STRICKLER (KFSM) -- The University of Arkansas detailed plans on the second stage of dismantling the decommissioned SEFOR nuclear reactor site in Strickler on Thursday (Dec. 15).
Phase one lasted from 2009 to 2011, but was halted thereafter as funding stalled. In 2014, the Department of Energy reviewed the property and put the estimated dismantling cost between $26.1 and $80 million.
Mike Johnson, associate vice chancellor for facilities at the U of A, said the project is expected to be completed for $26.1 million, which will be paid for by federal grants.
In October, the University of Arkansas received a $10.5 million grant from the energy department to resume deconstructing the facility for the first time since 2011.
The university held a public meeting in Strickler on Thursday (Dec. 15) to give residents an idea of how phase two will play out.
"We want to talk with our community out here who have been good neighbors for almost 50 years of SEFOR," Johnson said. "Let them know what's going on, ask questions, hopefully make them feel much more comfortable."
Strickler resident and fire chief Chris Coker attended the meeting.
He grew up with the nuclear reactor right down the road.
"It's just part of the community. Something we've always lived around," Coker said. "I'm sure there are some concerned citizens, but most of them just want to know what's going on."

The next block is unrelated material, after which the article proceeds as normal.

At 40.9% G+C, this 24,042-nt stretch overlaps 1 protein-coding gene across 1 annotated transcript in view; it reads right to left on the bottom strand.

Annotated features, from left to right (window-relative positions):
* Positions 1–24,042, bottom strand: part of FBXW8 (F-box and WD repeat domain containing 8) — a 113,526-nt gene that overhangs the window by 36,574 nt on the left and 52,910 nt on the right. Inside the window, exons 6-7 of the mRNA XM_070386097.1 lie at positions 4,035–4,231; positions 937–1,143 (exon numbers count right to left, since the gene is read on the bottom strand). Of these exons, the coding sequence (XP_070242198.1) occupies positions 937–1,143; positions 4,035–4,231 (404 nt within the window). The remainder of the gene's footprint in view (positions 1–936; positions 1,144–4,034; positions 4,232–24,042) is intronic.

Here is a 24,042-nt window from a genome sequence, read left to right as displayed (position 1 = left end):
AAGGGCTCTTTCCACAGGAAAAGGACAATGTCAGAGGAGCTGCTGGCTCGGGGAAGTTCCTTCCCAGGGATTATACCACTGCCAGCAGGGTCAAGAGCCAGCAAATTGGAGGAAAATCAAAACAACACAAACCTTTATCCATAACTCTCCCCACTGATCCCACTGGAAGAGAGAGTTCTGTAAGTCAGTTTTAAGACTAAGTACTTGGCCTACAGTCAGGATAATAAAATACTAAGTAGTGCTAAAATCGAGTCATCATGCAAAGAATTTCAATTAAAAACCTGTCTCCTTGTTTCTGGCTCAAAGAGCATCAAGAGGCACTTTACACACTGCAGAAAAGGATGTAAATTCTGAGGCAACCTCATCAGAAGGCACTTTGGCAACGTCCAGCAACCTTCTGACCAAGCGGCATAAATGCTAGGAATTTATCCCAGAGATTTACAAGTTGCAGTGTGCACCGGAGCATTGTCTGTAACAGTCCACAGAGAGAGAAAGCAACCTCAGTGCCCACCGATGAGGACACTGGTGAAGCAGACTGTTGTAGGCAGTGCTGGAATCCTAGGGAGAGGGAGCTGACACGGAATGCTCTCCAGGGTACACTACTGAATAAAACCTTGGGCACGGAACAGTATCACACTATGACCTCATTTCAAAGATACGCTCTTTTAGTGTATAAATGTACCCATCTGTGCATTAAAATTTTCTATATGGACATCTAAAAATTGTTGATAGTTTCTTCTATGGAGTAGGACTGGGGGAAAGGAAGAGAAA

Phase two is expected to wrap up by fall 2017, according to EnergySolutions. The company was tasked with implementing the first phase and will complete phases two and three.
"The footprint has already been shrunk," Johnson said. "Phase two will shrink it even further, and also validate a lot of the conditions inside the vessel itself so that when we get to phase three, we'll have a much better idea of what is truly there."
EnergySolutions doesn't expect to find any major levels of contamination when disassembling interior pieces, but they won't know for sure until testing that is part of phase two.
Receiving the remaining $16.6 million hinges on congressional approval, Johnson said. If appropriated, work could be completed by summer or fall 2018.
The U of A remains undecided on what it will do with the 640 acres after the nuclear site returns to a field.
Coker said he appreciated the transparency and open communication between EnergySolutions, the university and residents.
"I don't think there's any fear," Coker said. "But I would like to see it gone."
According to Johnson, additional public meetings will be held throughout 2017.